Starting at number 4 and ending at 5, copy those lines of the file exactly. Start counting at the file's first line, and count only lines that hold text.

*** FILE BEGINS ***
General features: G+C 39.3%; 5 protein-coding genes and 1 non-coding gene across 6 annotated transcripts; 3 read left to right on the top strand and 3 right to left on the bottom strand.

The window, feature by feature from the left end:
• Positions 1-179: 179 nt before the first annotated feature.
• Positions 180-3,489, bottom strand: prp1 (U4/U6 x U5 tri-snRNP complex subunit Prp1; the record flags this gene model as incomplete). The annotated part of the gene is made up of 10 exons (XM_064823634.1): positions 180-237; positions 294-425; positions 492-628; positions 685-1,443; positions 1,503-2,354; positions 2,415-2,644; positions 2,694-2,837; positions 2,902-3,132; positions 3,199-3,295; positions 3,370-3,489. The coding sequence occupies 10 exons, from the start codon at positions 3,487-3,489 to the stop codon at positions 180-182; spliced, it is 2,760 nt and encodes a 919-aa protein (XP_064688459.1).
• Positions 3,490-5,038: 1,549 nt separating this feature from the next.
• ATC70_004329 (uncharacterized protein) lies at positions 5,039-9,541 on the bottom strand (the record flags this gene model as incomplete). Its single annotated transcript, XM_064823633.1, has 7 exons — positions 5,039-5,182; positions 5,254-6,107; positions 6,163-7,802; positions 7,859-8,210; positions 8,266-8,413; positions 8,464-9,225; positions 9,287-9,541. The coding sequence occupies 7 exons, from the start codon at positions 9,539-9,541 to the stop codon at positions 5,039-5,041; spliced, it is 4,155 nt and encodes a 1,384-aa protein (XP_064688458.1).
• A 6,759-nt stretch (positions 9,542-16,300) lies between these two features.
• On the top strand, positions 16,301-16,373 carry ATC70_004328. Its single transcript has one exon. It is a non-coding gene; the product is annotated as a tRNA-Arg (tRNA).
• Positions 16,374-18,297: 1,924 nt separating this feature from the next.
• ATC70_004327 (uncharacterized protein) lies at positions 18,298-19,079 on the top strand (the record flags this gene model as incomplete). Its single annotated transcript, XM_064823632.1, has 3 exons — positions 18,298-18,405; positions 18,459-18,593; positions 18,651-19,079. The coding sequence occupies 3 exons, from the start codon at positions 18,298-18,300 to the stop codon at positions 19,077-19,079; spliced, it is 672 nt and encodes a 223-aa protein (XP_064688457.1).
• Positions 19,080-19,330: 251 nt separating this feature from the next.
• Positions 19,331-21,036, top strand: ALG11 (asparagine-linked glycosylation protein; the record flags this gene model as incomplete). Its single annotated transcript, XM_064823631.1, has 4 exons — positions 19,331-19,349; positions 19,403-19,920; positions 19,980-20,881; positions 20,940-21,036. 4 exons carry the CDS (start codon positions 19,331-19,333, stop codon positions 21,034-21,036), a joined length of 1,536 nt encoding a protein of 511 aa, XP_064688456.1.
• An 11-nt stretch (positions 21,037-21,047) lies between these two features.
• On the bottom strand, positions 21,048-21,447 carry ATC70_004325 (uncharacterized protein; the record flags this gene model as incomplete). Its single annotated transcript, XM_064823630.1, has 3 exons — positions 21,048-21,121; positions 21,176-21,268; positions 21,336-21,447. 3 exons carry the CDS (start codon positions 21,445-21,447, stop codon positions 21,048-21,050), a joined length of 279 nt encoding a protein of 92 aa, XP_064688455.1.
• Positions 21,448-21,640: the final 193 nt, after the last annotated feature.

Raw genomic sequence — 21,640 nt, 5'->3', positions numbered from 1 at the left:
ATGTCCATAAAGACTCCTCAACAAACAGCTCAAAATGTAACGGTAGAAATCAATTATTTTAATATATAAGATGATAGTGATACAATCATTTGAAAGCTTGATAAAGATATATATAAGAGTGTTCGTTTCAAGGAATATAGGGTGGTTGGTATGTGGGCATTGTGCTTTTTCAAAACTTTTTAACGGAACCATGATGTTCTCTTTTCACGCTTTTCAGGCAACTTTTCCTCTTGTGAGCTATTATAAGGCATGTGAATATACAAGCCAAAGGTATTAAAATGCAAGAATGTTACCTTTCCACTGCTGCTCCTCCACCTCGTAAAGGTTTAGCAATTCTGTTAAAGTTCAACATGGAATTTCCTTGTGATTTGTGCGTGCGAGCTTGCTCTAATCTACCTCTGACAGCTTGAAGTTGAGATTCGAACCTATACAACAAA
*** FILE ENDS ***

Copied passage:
• Positions 180-3,489, bottom strand: prp1 (U4/U6 x U5 tri-snRNP complex subunit Prp1; the record flags this gene model as incomplete). The annotated part of the gene is made up of 10 exons (XM_064823634.1): positions 180-237; positions 294-425; positions 492-628; positions 685-1,443; positions 1,503-2,354; positions 2,415-2,644; positions 2,694-2,837; positions 2,902-3,132; positions 3,199-3,295; positions 3,370-3,489. The coding sequence occupies 10 exons, from the start codon at positions 3,487-3,489 to the stop codon at positions 180-182; spliced, it is 2,760 nt and encodes a 919-aa protein (XP_064688459.1).
• Positions 3,490-5,038: 1,549 nt separating this feature from the next.